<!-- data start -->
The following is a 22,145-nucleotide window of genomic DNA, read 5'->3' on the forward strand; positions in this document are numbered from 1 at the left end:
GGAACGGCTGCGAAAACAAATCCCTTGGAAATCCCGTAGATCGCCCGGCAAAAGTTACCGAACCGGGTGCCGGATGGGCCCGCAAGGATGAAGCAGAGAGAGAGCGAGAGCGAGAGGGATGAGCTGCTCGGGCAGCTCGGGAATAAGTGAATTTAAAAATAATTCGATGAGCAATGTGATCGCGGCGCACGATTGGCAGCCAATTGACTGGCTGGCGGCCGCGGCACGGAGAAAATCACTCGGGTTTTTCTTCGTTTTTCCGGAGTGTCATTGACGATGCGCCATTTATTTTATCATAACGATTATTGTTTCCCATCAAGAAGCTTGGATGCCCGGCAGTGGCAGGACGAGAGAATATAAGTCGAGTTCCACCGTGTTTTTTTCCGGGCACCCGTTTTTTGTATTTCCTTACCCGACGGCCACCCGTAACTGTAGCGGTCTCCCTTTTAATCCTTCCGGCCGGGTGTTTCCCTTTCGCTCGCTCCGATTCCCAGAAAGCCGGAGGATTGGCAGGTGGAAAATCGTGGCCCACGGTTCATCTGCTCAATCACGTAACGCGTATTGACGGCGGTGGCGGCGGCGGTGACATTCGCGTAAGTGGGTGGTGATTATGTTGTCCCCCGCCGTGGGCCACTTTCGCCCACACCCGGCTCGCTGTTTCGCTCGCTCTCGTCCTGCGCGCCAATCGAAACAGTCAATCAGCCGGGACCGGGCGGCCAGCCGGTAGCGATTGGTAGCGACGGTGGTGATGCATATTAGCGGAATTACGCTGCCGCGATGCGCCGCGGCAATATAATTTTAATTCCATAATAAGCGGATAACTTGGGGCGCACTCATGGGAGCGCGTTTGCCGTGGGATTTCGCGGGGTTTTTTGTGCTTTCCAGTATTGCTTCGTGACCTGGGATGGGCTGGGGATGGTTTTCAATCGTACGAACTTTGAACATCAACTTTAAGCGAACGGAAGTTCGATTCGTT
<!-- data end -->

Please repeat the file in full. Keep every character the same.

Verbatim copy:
The following is a 22,145-nucleotide window of genomic DNA, read 5'->3' on the forward strand; positions in this document are numbered from 1 at the left end:
GGAACGGCTGCGAAAACAAATCCCTTGGAAATCCCGTAGATCGCCCGGCAAAAGTTACCGAACCGGGTGCCGGATGGGCCCGCAAGGATGAAGCAGAGAGAGAGCGAGAGCGAGAGGGATGAGCTGCTCGGGCAGCTCGGGAATAAGTGAATTTAAAAATAATTCGATGAGCAATGTGATCGCGGCGCACGATTGGCAGCCAATTGACTGGCTGGCGGCCGCGGCACGGAGAAAATCACTCGGGTTTTTCTTCGTTTTTCCGGAGTGTCATTGACGATGCGCCATTTATTTTATCATAACGATTATTGTTTCCCATCAAGAAGCTTGGATGCCCGGCAGTGGCAGGACGAGAGAATATAAGTCGAGTTCCACCGTGTTTTTTTCCGGGCACCCGTTTTTTGTATTTCCTTACCCGACGGCCACCCGTAACTGTAGCGGTCTCCCTTTTAATCCTTCCGGCCGGGTGTTTCCCTTTCGCTCGCTCCGATTCCCAGAAAGCCGGAGGATTGGCAGGTGGAAAATCGTGGCCCACGGTTCATCTGCTCAATCACGTAACGCGTATTGACGGCGGTGGCGGCGGCGGTGACATTCGCGTAAGTGGGTGGTGATTATGTTGTCCCCCGCCGTGGGCCACTTTCGCCCACACCCGGCTCGCTGTTTCGCTCGCTCTCGTCCTGCGCGCCAATCGAAACAGTCAATCAGCCGGGACCGGGCGGCCAGCCGGTAGCGATTGGTAGCGACGGTGGTGATGCATATTAGCGGAATTACGCTGCCGCGATGCGCCGCGGCAATATAATTTTAATTCCATAATAAGCGGATAACTTGGGGCGCACTCATGGGAGCGCGTTTGCCGTGGGATTTCGCGGGGTTTTTTGTGCTTTCCAGTATTGCTTCGTGACCTGGGATGGGCTGGGGATGGTTTTCAATCGTACGAACTTTGAACATCAACTTTAAGCGAACGGAAGTTCGATTCGTT